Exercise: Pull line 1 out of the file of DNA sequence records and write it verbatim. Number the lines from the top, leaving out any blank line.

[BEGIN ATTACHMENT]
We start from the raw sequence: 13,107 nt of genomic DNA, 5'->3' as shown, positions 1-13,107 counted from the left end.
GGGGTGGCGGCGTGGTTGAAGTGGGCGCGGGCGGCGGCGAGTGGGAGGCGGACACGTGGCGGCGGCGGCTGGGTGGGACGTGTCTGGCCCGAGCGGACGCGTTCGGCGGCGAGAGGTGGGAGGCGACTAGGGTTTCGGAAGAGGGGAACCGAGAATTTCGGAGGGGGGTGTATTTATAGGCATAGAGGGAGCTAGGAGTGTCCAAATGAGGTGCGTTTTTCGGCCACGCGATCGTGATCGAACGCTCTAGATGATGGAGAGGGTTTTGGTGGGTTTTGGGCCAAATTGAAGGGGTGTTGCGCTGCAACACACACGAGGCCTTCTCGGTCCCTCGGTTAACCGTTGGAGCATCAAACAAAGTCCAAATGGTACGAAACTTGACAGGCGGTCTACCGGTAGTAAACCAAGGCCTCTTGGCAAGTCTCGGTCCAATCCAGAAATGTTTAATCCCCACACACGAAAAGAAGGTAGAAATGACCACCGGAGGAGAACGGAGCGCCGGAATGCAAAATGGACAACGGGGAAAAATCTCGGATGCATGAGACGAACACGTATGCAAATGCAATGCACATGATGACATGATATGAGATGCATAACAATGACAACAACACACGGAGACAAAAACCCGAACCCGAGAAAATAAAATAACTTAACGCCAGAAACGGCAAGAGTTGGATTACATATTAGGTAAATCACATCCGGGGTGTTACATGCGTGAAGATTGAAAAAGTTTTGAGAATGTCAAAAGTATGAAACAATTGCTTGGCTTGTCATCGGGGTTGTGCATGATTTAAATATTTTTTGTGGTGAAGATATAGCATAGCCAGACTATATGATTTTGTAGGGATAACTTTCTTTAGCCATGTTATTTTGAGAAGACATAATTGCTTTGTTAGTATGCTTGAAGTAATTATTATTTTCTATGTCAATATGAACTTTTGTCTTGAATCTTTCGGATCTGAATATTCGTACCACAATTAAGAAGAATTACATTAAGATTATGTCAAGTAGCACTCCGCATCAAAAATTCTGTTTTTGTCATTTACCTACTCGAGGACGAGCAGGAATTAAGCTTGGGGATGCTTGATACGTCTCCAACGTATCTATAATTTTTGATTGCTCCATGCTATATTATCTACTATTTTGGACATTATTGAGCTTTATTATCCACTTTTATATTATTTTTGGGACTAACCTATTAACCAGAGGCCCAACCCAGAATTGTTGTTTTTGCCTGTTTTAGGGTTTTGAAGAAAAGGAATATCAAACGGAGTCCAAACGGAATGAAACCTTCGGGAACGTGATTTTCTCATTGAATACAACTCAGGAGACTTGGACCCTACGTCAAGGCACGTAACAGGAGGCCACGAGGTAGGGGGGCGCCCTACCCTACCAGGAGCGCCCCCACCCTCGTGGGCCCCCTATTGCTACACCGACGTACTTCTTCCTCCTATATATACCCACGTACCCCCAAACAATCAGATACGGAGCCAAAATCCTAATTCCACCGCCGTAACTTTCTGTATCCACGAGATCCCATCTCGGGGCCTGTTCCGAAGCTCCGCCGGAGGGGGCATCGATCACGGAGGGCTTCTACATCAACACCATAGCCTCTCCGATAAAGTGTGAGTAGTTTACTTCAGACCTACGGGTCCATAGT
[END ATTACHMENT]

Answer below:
We start from the raw sequence: 13,107 nt of genomic DNA, 5'->3' as shown, positions 1-13,107 counted from the left end.